Since we are talking about over 2.5 million, all the hand-wringing over how great the neighborhood retail and restaurants are strikes me as funny when looking at this from afar. I find spending over 2 million so that one can be near Church and 24th street bizarre when I think of neighborhoods in Rome and London I have lived in for LESS. (Although both of my flats in those cities were smaller than this house, the neighorhoods were MUCH better).
Some people on this site talk about the 24th street Whole Foods like it was Fortnum and Mason, and please, the restaurants nearby are not nearly as fantastic as San Franciscans keep telling eachother they are. I happen to think 24th street is one of San Francisco's least interesting urban "High Streets" (you would say commerical strip perhaps?), and the fuss that was made over the opening of a Los Angeles chain juice bar a while back reminded me of how dead 24th street is.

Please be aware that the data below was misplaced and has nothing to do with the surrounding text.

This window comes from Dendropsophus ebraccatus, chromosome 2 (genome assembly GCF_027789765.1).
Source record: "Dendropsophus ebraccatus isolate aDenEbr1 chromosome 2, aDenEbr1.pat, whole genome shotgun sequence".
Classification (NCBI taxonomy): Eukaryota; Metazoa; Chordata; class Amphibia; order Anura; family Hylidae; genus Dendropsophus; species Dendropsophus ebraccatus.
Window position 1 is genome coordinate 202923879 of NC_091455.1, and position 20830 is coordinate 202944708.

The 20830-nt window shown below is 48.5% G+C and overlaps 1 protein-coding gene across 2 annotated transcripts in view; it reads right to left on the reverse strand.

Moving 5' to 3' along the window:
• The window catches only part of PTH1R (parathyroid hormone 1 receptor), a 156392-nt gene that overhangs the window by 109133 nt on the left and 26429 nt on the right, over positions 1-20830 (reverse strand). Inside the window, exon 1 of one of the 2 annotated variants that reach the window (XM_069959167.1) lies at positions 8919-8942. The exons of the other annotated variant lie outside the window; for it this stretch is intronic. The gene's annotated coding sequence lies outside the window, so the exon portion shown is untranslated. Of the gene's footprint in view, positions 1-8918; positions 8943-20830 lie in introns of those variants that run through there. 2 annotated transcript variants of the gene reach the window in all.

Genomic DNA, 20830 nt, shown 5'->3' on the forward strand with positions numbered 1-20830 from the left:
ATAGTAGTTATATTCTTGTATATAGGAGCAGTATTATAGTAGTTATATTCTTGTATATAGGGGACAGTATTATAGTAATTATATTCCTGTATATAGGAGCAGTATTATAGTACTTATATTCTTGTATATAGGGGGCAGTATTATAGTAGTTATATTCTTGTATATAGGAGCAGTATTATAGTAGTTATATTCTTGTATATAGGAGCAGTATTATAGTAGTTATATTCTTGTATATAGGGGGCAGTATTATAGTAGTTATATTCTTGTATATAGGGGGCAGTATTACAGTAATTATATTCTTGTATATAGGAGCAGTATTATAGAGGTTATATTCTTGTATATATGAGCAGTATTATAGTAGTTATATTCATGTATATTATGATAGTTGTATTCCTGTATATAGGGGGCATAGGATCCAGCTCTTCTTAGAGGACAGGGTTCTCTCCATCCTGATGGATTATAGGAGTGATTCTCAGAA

This whole discussion has reminded me of how much I miss London and why San Francisco can feel very provincial at times.
Posted by: Jermyn at March 3, 2013 6:28 PM
Stephen Fowler, is that you?
Posted by: NoeValleyJim at March 3, 2013 10:38 PM
I had the chance to swing by the open house and thought the home was very thoughtfully laid out with great attention to finish detail. Rooms are a bit tight on the top floor (with an especially small master for the price), but it checks the critical 3/2 up box that most Noe young family buyers must have.
One entertaining misstep by the stagers--the bottom floor was set up as the kid's space, complete with a National Geographic espisode playing on the large flat screen TV. Strangely, however, this episode showed a massive polar bear viciously attacking, clawing and chewing on the bloodied hide of a hapless walrus. But somehow the walrus managed to turn around and inflict a fatal wound on the bear with one of its tusks, and the narrator comments with appropriately reserved British tone that the "bear must now wander off and die."